HHS official visits Ali Forney Center
An official with the U.S. Department of Health and Human Service toured the Ali Forney Center’s West Chelsea facility on Friday, Oct. 29, as part of the agency’s efforts to address homelessness among LGBT youth.
David Hansell, assistant secretary of the Administration for Children and Families for HHS, met with Carl Siciliano, executive director of the Ali Forney Center, and four Ali Forney clients. Steven Gordon, associate director of supportive services at Ali Forney, also participated in the tour.
"One of our jobs is to figure out how to provide and support to homeless and runaway kids-all kids," said Hansell.
Ali Forney received a three-year $450,000 grant from the ACF earlier this year to expand its street outreach. And the Substance Abuse and Mental Health Service Administration (SAMHSA) also awarded Ali Forney a 5-year $1.75 million grant to expand its medical and mental health services, and to develop substance abuse services.
As EDGE previously reported, the Department of Justice’s Office of Violence Against Women awarded Ali Forney a $83,000 annual grant to offer counseling to youth who have experienced domestic violence. "There really is a sense of awareness LGBT youth have been disenfranchised and they are trying to find a way to rectify it," said Siciliano, referring to the Obama administration’s response to homeless LGBT youth. "There is no other segment of the gay population suffering for being gay than youth are. It’s just appalling."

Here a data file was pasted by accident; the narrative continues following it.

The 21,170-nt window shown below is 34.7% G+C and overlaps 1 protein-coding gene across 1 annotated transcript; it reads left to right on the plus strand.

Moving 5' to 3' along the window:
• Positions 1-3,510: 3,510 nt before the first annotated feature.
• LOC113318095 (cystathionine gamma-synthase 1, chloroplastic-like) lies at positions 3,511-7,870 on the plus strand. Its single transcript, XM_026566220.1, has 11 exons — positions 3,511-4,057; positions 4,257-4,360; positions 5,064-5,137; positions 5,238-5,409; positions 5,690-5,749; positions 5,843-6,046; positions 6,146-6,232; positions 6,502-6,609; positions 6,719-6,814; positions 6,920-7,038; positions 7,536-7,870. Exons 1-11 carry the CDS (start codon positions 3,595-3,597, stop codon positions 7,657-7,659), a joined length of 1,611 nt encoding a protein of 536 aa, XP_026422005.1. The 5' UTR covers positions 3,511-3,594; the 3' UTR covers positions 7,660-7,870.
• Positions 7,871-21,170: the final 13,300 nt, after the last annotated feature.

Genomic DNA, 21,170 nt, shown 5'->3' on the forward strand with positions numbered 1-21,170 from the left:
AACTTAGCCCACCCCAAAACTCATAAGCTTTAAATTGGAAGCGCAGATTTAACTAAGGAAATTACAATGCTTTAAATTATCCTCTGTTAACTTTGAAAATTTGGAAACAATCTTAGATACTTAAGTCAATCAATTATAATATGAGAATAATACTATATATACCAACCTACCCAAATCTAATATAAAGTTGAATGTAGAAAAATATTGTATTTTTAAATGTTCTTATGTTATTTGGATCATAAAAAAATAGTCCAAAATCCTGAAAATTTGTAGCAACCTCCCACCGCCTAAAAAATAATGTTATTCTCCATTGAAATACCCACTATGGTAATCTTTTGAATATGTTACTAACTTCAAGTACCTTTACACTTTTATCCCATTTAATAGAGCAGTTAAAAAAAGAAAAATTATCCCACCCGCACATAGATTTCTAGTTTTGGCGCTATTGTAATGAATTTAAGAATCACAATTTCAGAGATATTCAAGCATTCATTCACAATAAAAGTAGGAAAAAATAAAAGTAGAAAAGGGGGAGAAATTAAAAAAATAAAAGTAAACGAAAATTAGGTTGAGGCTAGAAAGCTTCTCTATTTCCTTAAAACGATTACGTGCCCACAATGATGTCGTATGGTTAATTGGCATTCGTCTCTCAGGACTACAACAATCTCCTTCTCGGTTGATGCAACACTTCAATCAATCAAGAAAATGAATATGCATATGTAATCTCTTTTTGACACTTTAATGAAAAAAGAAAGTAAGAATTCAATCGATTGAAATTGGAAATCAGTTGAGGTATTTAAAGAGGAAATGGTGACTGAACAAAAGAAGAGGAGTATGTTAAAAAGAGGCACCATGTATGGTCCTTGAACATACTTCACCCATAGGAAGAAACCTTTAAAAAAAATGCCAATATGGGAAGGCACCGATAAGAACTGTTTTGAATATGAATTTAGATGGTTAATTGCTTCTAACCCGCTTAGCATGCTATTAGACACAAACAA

Siciliano: People should not feel homeless
JaKhari came to Ali Forney last December after his parents kicked him out because he is transgender. He was suicidal when he first arrived, but JaKhari told Hansell that Ali Forney’s staff have helped him begin to turn his life around.
"They understand you; they are going to help you and they will not judge you," said JaKhari. "They’re able to find a space where they can have a community."
Jonathan, another Ali Forney client who hopes to become a district attorney and the first gay U.S. Supreme Court justice, agreed. "I come here and I know I’m safe-I’m loved," he said. "We’re people. We have feelings. We have emotions."
Siciliano stressed to Hansell that Ali Forney’s model allows clients to "feel like normal human beings" and have a sense they "feel part of things."
"I don’t want people to feel homeless," added Siciliano.
Hansell told EDGE in a follow-up interview he feels Ali Forney provides a blueprint for other organizations that seek to expand their LGBT-specific outreach. "The model that Ali Forney provides is a good example of how well that can be done," he said.